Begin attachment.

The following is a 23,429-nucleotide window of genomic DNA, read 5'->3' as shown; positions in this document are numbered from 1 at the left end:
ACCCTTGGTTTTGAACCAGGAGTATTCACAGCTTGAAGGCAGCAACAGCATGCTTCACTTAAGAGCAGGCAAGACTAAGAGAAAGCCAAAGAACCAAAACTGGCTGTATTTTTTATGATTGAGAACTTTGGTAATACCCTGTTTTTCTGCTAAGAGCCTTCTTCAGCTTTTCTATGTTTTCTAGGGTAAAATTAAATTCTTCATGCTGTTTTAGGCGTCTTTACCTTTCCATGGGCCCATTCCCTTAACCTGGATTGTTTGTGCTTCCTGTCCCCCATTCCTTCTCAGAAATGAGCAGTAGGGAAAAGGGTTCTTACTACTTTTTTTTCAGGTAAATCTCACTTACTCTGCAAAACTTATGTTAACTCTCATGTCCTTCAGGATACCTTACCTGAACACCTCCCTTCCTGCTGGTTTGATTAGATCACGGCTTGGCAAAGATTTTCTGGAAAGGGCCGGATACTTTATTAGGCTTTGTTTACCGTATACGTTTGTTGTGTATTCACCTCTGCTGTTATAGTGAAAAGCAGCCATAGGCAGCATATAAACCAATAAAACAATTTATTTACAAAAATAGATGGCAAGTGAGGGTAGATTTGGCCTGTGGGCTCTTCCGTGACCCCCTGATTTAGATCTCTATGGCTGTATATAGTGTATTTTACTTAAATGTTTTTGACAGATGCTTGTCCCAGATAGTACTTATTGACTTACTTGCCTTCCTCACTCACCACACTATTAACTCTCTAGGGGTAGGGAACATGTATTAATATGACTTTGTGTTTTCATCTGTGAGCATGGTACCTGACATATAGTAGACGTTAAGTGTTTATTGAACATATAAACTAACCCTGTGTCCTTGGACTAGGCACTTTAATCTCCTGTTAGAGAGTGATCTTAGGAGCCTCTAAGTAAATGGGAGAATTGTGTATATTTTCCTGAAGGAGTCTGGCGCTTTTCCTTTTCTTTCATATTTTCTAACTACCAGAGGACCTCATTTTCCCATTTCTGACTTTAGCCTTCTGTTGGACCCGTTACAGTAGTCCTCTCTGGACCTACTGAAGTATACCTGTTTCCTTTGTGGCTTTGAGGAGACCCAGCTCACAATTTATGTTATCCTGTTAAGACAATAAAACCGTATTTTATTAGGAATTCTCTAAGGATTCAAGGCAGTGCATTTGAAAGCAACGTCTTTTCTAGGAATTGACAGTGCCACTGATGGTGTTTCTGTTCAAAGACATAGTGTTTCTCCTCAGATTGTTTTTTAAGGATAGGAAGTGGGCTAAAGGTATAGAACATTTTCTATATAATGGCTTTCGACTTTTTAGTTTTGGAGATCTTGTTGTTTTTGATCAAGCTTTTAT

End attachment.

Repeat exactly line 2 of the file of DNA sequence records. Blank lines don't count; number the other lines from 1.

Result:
ACCCTTGGTTTTGAACCAGGAGTATTCACAGCTTGAAGGCAGCAACAGCATGCTTCACTTAAGAGCAGGCAAGACTAAGAGAAAGCCAAAGAACCAAAACTGGCTGTATTTTTTATGATTGAGAACTTTGGTAATACCCTGTTTTTCTGCTAAGAGCCTTCTTCAGCTTTTCTATGTTTTCTAGGGTAAAATTAAATTCTTCATGCTGTTTTAGGCGTCTTTACCTTTCCATGGGCCCATTCCCTTAACCTGGATTGTTTGTGCTTCCTGTCCCCCATTCCTTCTCAGAAATGAGCAGTAGGGAAAAGGGTTCTTACTACTTTTTTTTCAGGTAAATCTCACTTACTCTGCAAAACTTATGTTAACTCTCATGTCCTTCAGGATACCTTACCTGAACACCTCCCTTCCTGCTGGTTTGATTAGATCACGGCTTGGCAAAGATTTTCTGGAAAGGGCCGGATACTTTATTAGGCTTTGTTTACCGTATACGTTTGTTGTGTATTCACCTCTGCTGTTATAGTGAAAAGCAGCCATAGGCAGCATATAAACCAATAAAACAATTTATTTACAAAAATAGATGGCAAGTGAGGGTAGATTTGGCCTGTGGGCTCTTCCGTGACCCCCTGATTTAGATCTCTATGGCTGTATATAGTGTATTTTACTTAAATGTTTTTGACAGATGCTTGTCCCAGATAGTACTTATTGACTTACTTGCCTTCCTCACTCACCACACTATTAACTCTCTAGGGGTAGGGAACATGTATTAATATGACTTTGTGTTTTCATCTGTGAGCATGGTACCTGACATATAGTAGACGTTAAGTGTTTATTGAACATATAAACTAACCCTGTGTCCTTGGACTAGGCACTTTAATCTCCTGTTAGAGAGTGATCTTAGGAGCCTCTAAGTAAATGGGAGAATTGTGTATATTTTCCTGAAGGAGTCTGGCGCTTTTCCTTTTCTTTCATATTTTCTAACTACCAGAGGACCTCATTTTCCCATTTCTGACTTTAGCCTTCTGTTGGACCCGTTACAGTAGTCCTCTCTGGACCTACTGAAGTATACCTGTTTCCTTTGTGGCTTTGAGGAGACCCAGCTCACAATTTATGTTATCCTGTTAAGACAATAAAACCGTATTTTATTAGGAATTCTCTAAGGATTCAAGGCAGTGCATTTGAAAGCAACGTCTTTTCTAGGAATTGACAGTGCCACTGATGGTGTTTCTGTTCAAAGACATAGTGTTTCTCCTCAGATTGTTTTTTAAGGATAGGAAGTGGGCTAAAGGTATAGAACATTTTCTATATAATGGCTTTCGACTTTTTAGTTTTGGAGATCTTGTTGTTTTTGATCAAGCTTTTAT